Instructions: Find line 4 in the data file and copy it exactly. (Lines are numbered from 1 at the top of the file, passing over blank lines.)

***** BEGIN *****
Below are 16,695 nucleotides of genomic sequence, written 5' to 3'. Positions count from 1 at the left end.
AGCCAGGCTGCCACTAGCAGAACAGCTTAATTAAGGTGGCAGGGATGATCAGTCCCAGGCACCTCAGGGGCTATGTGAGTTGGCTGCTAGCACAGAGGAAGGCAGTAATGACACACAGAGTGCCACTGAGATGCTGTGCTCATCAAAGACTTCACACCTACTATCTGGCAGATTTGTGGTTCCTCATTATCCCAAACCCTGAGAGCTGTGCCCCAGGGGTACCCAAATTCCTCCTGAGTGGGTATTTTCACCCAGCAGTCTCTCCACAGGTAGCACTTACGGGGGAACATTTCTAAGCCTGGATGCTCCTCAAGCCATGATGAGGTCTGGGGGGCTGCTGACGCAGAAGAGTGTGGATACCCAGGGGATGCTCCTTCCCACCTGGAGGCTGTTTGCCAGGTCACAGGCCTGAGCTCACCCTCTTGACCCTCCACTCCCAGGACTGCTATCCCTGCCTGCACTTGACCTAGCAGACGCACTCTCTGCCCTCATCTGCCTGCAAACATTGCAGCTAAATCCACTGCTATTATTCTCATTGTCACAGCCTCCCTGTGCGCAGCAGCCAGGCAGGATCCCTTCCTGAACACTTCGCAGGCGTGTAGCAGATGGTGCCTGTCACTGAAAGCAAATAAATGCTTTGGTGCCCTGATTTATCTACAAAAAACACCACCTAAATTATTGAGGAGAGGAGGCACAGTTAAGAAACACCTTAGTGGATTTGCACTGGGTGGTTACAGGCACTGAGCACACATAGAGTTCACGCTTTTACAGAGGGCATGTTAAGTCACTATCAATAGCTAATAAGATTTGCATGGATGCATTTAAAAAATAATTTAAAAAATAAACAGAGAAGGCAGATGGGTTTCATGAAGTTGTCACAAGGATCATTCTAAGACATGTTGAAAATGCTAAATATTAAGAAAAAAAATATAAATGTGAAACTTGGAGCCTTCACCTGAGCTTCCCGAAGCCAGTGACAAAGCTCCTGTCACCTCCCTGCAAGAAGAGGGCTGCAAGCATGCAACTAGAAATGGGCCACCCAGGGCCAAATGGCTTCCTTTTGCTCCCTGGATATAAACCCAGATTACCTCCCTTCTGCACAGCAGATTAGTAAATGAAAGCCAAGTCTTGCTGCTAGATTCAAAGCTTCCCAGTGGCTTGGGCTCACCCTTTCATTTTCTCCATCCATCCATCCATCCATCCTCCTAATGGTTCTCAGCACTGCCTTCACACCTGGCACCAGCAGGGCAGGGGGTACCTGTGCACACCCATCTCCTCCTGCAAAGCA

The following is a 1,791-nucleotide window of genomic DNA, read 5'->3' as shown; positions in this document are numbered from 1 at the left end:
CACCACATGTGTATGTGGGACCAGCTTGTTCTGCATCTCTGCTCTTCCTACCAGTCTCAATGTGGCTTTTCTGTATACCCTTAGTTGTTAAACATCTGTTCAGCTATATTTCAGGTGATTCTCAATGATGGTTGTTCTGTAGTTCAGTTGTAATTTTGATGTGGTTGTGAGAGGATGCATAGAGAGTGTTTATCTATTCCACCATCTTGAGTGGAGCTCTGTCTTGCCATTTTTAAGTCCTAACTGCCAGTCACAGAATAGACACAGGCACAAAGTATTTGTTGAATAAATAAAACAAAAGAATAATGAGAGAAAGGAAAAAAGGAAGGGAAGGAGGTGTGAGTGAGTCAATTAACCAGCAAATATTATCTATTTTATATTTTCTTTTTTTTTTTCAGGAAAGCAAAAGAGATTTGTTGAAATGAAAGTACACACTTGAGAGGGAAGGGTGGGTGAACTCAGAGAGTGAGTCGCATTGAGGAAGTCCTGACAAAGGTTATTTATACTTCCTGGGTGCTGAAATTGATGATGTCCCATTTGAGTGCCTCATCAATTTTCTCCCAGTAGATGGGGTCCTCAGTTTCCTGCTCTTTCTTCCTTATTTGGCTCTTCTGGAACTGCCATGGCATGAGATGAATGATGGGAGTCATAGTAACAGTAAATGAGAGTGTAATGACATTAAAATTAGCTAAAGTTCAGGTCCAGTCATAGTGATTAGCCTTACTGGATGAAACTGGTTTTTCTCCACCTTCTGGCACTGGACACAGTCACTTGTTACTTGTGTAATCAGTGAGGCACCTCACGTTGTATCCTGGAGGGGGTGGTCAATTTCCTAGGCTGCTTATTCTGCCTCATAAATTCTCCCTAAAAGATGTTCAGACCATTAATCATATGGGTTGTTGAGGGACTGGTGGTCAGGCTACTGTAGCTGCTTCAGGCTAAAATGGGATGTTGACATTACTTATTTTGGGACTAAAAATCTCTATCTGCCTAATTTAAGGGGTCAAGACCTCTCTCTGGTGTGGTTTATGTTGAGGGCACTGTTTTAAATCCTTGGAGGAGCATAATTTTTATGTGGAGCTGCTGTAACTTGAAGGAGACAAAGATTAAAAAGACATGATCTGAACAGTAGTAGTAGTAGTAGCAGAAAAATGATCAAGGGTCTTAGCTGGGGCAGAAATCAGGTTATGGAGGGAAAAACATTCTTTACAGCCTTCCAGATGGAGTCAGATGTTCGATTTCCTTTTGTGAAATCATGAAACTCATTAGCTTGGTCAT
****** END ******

CACCACATGTGTATGTGGGACCAGCTTGTTCTGCATCTCTGCTCTTCCTACCAGTCTCAATGTGGCTTTTCTGTATACCCTTAGTTGTTAAACATCTGTTCAGCTATATTTCAGGTGATTCTCAATGATGGTTGTTCTGTAGTTCAGTTGTAATTTTGATGTGGTTGTGAGAGGATGCATAGAGAGTGTTTATCTATTCCACCATCTTGAGTGGAGCTCTGTCTTGCCATTTTTAAGTCCTAACTGCCAGTCACAGAATAGACACAGGCACAAAGTATTTGTTGAATAAATAAAACAAAAGAATAATGAGAGAAAGGAAAAAAGGAAGGGAAGGAGGTGTGAGTGAGTCAATTAACCAGCAAATATTATCTATTTTATATTTTCTTTTTTTTTTTCAGGAAAGCAAAAGAGATTTGTTGAAATGAAAGTACACACTTGAGAGGGAAGGGTGGGTGAACTCAGAGAGTGAGTCGCATTGAGGAAGTCCTGACAAAGGTTATTTATACTTCCTGGGTGCTGAAATTGATGATGTCCCATTTGAGTGCCTCATCAATTTTCTCCCAGTAGATGGGGTCCTCAGTTTCCTGCTCTTTCTTCCTTATTTGGCTCTTCTGGAACTGCCATGGCATGAGATGAATGATGGGAGTCATAGTAACAGTAAATGAGAGTGTAATGACATTAAAATTAGCTAAAGTTCAGGTCCAGTCATAGTGATTAGCCTTACTGGATGAAACTGGTTTTTCTCCACCTTCTGGCACTGGACACAGTCACTTGTTACTTGTGTAATCAGTGAGGCACCTCACGTTGTATCCTGGAGGGGGTGGTCAATTTCCTAGGCTGCTTATTCTGCCTCATAAATTCTCCCTAAAAGATGTTCAGACCATTAATCATATGGGTTGTTGAGGGACTGGTGGTCAGGCTACTGTAGCTGCTTCAGGCTAAAATGGGATGTTGACATTACTTATTTTGGGACTAAAAATCTCTATCTGCCTAATTTAAGGGGTCAAGACCTCTCTCTGGTGTGGTTTATGTTGAGGGCACTGTTTTAAATCCTTGGAGGAGCATAATTTTTATGTGGAGCTGCTGTAACTTGAAGGAGACAAAGATTAAAAAGACATGATCTGAACAGTAGTAGTAGTAGTAGCAGAAAAATGATCAAGGGTCTTAGCTGGGGCAGAAATCAGGTTATGGAGGGAAAAACATTCTTTACAGCCTTCCAGATGGAGTCAGATGTTCGATTTCCTTTTGTGAAATCATGAAACTCATTAGCTTGGTCAT